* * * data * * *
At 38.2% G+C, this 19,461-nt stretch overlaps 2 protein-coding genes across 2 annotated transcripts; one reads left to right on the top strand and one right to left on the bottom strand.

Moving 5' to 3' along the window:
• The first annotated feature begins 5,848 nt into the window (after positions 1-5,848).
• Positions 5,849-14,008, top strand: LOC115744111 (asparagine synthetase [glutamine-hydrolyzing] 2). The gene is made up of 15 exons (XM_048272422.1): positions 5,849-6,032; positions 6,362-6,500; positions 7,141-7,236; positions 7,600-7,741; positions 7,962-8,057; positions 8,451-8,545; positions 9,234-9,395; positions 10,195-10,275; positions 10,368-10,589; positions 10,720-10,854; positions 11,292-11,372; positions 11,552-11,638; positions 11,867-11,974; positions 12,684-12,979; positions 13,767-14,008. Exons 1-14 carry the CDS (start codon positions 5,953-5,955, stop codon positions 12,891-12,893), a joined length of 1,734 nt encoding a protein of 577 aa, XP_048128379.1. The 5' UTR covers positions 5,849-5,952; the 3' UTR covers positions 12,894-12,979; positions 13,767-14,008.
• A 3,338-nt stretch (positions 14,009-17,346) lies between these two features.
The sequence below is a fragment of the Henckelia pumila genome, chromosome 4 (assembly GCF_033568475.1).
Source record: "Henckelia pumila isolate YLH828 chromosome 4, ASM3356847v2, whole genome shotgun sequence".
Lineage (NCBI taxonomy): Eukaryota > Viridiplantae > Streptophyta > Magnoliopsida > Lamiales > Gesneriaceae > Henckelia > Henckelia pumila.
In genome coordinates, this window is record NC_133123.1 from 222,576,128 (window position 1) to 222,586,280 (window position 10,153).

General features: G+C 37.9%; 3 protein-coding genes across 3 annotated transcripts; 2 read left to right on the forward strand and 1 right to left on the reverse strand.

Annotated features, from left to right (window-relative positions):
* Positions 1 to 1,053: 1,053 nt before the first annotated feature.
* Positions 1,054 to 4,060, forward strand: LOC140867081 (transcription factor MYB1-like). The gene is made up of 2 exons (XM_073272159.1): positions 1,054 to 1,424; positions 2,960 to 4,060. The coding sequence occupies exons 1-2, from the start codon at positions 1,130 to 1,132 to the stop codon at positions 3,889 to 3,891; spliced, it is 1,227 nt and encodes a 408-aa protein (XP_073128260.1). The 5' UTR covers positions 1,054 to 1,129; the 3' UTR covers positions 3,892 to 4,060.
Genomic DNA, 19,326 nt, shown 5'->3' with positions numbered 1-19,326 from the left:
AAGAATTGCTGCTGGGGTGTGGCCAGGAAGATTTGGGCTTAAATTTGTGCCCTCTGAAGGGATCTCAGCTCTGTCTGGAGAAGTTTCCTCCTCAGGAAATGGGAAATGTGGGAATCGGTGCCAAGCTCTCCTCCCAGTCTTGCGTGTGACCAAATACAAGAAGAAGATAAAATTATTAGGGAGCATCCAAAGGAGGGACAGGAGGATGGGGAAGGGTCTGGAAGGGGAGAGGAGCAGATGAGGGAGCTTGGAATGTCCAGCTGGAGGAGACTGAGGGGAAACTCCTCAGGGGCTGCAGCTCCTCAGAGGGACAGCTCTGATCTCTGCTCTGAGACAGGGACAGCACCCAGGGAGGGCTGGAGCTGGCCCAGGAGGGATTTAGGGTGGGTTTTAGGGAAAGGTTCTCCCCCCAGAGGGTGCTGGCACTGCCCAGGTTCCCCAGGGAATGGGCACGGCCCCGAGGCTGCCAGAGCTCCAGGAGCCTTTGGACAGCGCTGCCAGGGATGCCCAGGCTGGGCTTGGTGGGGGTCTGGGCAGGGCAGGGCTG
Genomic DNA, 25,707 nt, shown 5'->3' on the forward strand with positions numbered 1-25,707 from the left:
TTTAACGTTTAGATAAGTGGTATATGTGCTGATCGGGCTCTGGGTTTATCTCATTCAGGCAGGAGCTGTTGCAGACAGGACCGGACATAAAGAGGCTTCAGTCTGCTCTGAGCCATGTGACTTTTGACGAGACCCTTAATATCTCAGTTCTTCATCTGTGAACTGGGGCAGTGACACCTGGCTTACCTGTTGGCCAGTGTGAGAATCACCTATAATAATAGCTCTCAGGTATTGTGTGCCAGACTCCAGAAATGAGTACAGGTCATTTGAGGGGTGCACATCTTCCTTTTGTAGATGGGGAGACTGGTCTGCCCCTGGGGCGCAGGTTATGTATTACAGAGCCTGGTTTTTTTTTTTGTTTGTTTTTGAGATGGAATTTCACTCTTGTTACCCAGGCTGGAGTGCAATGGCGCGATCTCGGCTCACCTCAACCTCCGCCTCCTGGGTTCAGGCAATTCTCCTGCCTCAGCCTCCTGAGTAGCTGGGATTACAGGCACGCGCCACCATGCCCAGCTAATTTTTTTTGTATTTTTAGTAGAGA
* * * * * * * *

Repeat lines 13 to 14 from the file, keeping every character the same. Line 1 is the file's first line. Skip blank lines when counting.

* Positions 1,054 to 4,060, forward strand: LOC140867081 (transcription factor MYB1-like). The gene is made up of 2 exons (XM_073272159.1): positions 1,054 to 1,424; positions 2,960 to 4,060. The coding sequence occupies exons 1-2, from the start codon at positions 1,130 to 1,132 to the stop codon at positions 3,889 to 3,891; spliced, it is 1,227 nt and encodes a 408-aa protein (XP_073128260.1). The 5' UTR covers positions 1,054 to 1,129; the 3' UTR covers positions 3,892 to 4,060.
Genomic DNA, 19,326 nt, shown 5'->3' with positions numbered 1-19,326 from the left: